You may see the ads on television or receive a glossy catalog in the mail: a plea from an international charity to send money to “gift” animals to families in marginalized communities, ostensibly to fight world hunger. The appeals are filled with colorful images of families frolicking with goats or gleefully holding chickens. The marketing tactic plays on people’s desire to do good.
But sending farmed animals to families in impoverished countries can exacerbate financial and environmental strain while also causing significant animal suffering. Charity assessor GiveWell advises against the practice of giving animals to impoverished people, because if a family is struggling to provide for itself, how can it properly provide animals with housing, nutrition and medical care?
While the charities spin the outcome as one in which the animals are living in idyllic circumstances, the grim reality is that “gifted” farmed animals in developing countries can face deplorable conditions. They may go without shelter or shade in the burning heat and lack sufficient food and water. Since many recipient nations have few to no animal protection laws, animals may not receive veterinary care for even major injuries and illnesses. In fact, an impact analysis of a Heifer International operation in the Philippines revealed that nearly 92% of “gifted” animals who got sick ended up dying—likely as a result of inadequate preventative care.
In 2018, a PETA and Sentient observer traveled to Rajasthan, India, to see how animals were cared for in areas where the Heifer International “goat-gifting” program operated. What they found is deeply disturbing and upends the illusion that promotional materials lead donors to believe.
The eyewitness saw goats housed in extremely crowded pens, goats tied up so tightly that they could barely move, baby goats with sticks jammed in their mouths to prevent them from drinking their mothers’ milk (which is taken away for human consumption) and male goats pinned down and castrated without the use of anesthesia. Goats were seen suffering from conditions including an infected udder, a fractured limb and a maggot-filled wound—none of which were properly treated.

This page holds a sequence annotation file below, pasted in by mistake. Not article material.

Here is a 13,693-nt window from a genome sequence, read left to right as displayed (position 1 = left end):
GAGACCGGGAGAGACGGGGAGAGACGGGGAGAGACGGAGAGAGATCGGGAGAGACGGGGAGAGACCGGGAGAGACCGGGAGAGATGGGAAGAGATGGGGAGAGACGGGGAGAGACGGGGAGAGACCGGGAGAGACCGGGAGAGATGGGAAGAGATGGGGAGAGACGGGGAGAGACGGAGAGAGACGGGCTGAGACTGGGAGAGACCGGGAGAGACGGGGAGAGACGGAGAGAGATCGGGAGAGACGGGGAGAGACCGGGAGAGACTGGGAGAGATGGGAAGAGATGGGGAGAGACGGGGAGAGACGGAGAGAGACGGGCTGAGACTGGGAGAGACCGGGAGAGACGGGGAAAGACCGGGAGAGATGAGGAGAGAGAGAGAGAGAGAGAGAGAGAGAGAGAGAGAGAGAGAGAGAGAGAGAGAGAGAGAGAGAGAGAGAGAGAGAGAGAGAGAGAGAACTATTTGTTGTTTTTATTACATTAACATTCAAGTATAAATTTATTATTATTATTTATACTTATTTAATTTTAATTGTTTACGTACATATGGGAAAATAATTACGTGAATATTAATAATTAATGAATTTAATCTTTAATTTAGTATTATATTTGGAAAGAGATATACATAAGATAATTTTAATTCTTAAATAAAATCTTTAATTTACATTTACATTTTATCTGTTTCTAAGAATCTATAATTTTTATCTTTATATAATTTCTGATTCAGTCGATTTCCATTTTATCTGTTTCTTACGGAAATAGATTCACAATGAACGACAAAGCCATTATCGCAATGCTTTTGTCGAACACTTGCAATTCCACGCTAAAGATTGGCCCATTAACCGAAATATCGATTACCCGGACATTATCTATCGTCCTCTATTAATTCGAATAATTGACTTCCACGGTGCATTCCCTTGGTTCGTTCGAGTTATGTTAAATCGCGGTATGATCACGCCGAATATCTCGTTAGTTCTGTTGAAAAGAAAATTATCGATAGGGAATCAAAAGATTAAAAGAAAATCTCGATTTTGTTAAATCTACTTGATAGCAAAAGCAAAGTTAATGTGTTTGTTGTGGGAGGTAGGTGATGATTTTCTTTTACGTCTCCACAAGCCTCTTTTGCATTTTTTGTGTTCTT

Raising and killing animals for food does not improve the human condition—it harms it. According to the United Nations, raising animals for food is “one of the top two or three most significant contributors to the most serious environmental problems, at every scale from local to global.” A study detailed in the journal of the National Academy of Sciences found that raising animals for food uses one-third of the world’s fresh water. And the traditionally animal “product”–heavy Western diet has been linked to a higher risk of suffering from diabetes, heart disease, obesity and cancer.
It’s evident that the best way to provide hungry people with relief while benefiting their overall health is to promote vegan eating. Feeding people plant-derived foods instead of meat, eggs and dairy is a far more efficient and productive way to meet the nutritional needs of a community. The human body can obtain all necessary proteins, minerals and complex carbohydrates from sustainable crops of vegetables, grains, legumes, nuts and fruits. The Fruit Tree Planting Foundation points out that planting fruitful trees and plants not only serves communities for generations but also helps improve the surrounding air, soil and water.
It’s clear that poverty, hunger and environmental degradation are urgent global problems that require viable, long-lasting solutions. “Animal-gifting” charities must shift their focus to sustainable practices that genuinely empower communities, instead of promoting cruelty and wastefulness.